Dust devils

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Dust devils are a common appearance on the Martian surface. They show local atmospheric turbulences.

Dust devils photographed by Mars Rover Spirit

Dust devils leave dark marks on the surface of Mars because they disturb a thin coating of fine bright dust that covers most of the Martian surface. If a dust devil goes by, the coating of dust is removed; this exposes the underlying dark surface.[1] Within a few weeks, the dark track assumes its former pale color, either by being re-covered through wind action or due to surface oxidation through exposure to sunlight and the Martian atmosphere.

Transport of Dust

Dust devils are the major way that dust is transported into the lower atmosphere (tho they are not responsible for the large continental or planet sized Dust Storms which are caused by massive amounts of the atmosphere evaporating from the southern ice cap in spring).

As the Martian air gets dustier, the air warms, and the ground cools, which has many effects. An important one for colonists is the reduction of solar power.

Formation and dynamics

Dust devils occur when the sun warms up the air near a flat, dry surface while the air above remains cold. Warm air is less dense, and thus tries to break thru the cold layer above it, eventually doing so, sucking in other warm air from near by along the ground. The warm air then rises quickly through the cooler air and begins spinning while moving ahead. This spinning, moving cell may pick up dust and sand and leave behind a clean surface.[2] A study found that the maximum speed of a dust devil on Mars was 46 m/s. [3]

On Mars, dust devils are larger and stronger than on Earth. Terrestrial dust devils are typically less than 10 meters across, and are seldom higher than 500 meters. On Mars, they have been observed to have diameters between 100 meters and 1 km, with heights in excess of 5 km. (They typically reach 60% into the boundary layer above the ground.) Dust devils observed by the Pathfinder mission had dust content of ~700 times than that of the near by atmosphere.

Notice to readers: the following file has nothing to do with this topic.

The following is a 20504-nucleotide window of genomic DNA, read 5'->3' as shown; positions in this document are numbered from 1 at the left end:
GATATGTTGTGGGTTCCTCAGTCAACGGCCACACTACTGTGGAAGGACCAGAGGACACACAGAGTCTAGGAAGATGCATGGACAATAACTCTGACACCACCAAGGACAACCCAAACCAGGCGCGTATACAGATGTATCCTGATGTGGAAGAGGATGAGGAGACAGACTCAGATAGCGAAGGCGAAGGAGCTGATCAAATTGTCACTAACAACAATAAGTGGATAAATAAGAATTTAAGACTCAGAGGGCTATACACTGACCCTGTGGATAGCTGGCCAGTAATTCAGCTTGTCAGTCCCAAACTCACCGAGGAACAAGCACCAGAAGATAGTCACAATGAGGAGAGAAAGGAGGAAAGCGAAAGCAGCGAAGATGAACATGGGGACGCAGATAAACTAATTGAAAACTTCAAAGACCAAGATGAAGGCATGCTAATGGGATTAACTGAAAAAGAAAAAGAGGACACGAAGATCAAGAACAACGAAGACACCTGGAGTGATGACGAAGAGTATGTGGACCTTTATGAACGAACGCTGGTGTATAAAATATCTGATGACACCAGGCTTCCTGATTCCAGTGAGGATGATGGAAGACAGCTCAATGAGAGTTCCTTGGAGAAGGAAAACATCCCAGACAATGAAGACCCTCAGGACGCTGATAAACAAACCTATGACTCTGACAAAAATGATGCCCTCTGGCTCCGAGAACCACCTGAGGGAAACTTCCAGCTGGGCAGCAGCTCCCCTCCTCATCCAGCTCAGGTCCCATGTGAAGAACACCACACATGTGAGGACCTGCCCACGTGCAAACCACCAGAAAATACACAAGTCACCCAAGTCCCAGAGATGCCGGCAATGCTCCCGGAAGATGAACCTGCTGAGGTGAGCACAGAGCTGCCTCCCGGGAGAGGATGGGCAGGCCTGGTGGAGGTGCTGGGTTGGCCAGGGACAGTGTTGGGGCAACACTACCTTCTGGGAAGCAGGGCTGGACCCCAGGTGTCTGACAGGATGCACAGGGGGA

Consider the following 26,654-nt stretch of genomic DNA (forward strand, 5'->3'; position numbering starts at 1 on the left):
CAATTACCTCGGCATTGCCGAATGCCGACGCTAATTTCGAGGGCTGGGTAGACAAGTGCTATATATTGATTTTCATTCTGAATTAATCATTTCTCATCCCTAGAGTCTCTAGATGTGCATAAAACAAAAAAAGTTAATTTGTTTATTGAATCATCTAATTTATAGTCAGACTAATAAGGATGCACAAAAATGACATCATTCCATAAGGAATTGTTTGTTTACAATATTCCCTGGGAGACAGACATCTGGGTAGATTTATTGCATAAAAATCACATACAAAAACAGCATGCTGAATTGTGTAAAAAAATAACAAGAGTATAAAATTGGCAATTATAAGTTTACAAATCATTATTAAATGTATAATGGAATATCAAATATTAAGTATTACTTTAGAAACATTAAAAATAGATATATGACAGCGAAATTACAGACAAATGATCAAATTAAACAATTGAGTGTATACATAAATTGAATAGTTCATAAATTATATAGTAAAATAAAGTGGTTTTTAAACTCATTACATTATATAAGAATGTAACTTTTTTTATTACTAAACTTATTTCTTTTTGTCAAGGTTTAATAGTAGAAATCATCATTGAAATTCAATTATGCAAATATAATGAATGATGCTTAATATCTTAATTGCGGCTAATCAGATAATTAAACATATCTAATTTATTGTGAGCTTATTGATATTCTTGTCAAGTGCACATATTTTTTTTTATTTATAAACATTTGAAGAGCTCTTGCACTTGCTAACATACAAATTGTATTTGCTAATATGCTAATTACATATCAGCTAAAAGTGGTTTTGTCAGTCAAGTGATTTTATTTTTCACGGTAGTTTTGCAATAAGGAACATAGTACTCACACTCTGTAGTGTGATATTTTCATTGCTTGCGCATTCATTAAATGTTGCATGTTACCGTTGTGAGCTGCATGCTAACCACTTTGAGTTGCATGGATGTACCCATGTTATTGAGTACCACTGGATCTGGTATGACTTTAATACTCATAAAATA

Dust devils on Earth can develop strong electrical charges. This is expected to happen on Mars as well, but it has not yet been measured. It is theorized that this charge may form the trance amounts of Hydrogen Peroxide (H2O2) found in the Martian Atmosphere. H2O2 is reactive and quickly destroys Methane.

They are formed from local eddies around ground features and thus are as likely to rotate clockwise as counter-clockwise.

Observations

Dust devils on Mars have been photographed both from the ground and high overhead from orbit. They did scientists a big favor by blowing dust off the solar panels of two Rovers on Mars, thereby greatly extending their useful lifetime.[4] The pattern of the tracks has been shown to change every few months.[5] A study that combined data from the High Resolution Stereo Camera (HRSC) and the Mars Orbiter Camera (MOC) found that some large dust devils on Mars have a diameter of 700 meters and last at least 26 minutes.[6] One dust devil was measured at having a 12 mile height. [7] One team of researchers found that on any given day on average about one dust devil pops up for every per square kilometre of surface. With a 145 million square kilometer surface area that means that – there are millions of dust devils every day on Mars. One would be able to see dozens of them at any one time.[8] [9] [10]

A picture of a dust devil that was previously imaged in 2009, showed the tracks visible from two years before were completely different from the old ones meaning there had been a dust storm erased the old tracks.[11] The picture below shows how a dust storm can quickly cover the entire planet.

Images of dust devils and dust devil tracks

References

The book: "The Atmosphere and Climate of Mars", Edited by Robert M. Haberle, R. Todd Clancy, Francois Forget, Michael D. Smith, & Richard W. Zurek, ISBN: 9-781107-016187, is recommended.

  1. https://www.uahirise.org/ESP_058427_1080
  2. HiRISE | (PSP_00481_2410). Hirise.lpl.arizona.edu. Retrieved on 7 August 2011.
  3. https://agupubs.onlinelibrary.wiley.com/doi/pdfdirect/10.1029/2005RG000188 - Comparison of Earth & Martian Dust Devils.
  4. http://marsrovers.jpl.nasa.gov/gallery/press/spirit/20070412a.html Mars Exploration Rover Mission: Press Release Images: Spirit]. Marsrovers.jpl.nasa.gov. Retrieved on 7 August 2011.
  5. http://hirise.lpl.arizona.edu/PSP_005383_1255
  6. Reiss, D. et al. 2011. Multitemporal observations of identical active dust devils on Mars with High Resolution Stereo Camera (HRSC) and Mars Orbiter Camera (MOC). Icarus. 215:358-369.
  7. https://www.nasa.gov/mission_pages/MRO/news/mro20120404.html
  8. https://www.newscientist.com/article/2143217-marss-surface-hosts-millions-of-towering-dust-devils-every-day/
  9. https://arxiv.org/abs/1708.00484
  10. Jackson, B., et al. 2018. Framework for Relating the Structures and Recovery Statistics in Pressure Time-Series Surveys for Dust Devils. Icarus. 299: 166-174.
  11. http://www.uahirise.org/ESP_031199_2070%7Ctitle=Dust Devil Tracks|last=|first=|date=15 May 2013|website=HiRISE.com|publisher=|access-date=30 November 2016


See also

External links

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